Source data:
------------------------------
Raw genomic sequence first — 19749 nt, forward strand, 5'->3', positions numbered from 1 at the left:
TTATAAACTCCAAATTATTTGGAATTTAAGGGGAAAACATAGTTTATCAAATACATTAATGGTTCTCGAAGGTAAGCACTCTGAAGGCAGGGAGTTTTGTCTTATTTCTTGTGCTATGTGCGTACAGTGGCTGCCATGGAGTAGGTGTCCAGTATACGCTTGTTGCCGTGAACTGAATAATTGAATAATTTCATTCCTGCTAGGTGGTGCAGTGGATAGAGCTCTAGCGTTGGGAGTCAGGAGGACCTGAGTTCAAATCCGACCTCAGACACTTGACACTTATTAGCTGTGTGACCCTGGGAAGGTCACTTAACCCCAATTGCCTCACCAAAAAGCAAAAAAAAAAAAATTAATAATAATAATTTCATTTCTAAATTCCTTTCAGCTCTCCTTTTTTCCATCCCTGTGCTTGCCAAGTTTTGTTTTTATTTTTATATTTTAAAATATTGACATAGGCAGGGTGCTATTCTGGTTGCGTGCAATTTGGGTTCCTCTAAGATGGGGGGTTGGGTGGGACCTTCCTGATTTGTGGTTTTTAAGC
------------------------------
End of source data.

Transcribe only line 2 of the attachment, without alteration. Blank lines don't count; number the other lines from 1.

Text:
TTATAAACTCCAAATTATTTGGAATTTAAGGGGAAAACATAGTTTATCAAATACATTAATGGTTCTCGAAGGTAAGCACTCTGAAGGCAGGGAGTTTTGTCTTATTTCTTGTGCTATGTGCGTACAGTGGCTGCCATGGAGTAGGTGTCCAGTATACGCTTGTTGCCGTGAACTGAATAATTGAATAATTTCATTCCTGCTAGGTGGTGCAGTGGATAGAGCTCTAGCGTTGGGAGTCAGGAGGACCTGAGTTCAAATCCGACCTCAGACACTTGACACTTATTAGCTGTGTGACCCTGGGAAGGTCACTTAACCCCAATTGCCTCACCAAAAAGCAAAAAAAAAAAAATTAATAATAATAATTTCATTTCTAAATTCCTTTCAGCTCTCCTTTTTTCCATCCCTGTGCTTGCCAAGTTTTGTTTTTATTTTTATATTTTAAAATATTGACATAGGCAGGGTGCTATTCTGGTTGCGTGCAATTTGGGTTCCTCTAAGATGGGGGGTTGGGTGGGACCTTCCTGATTTGTGGTTTTTAAGC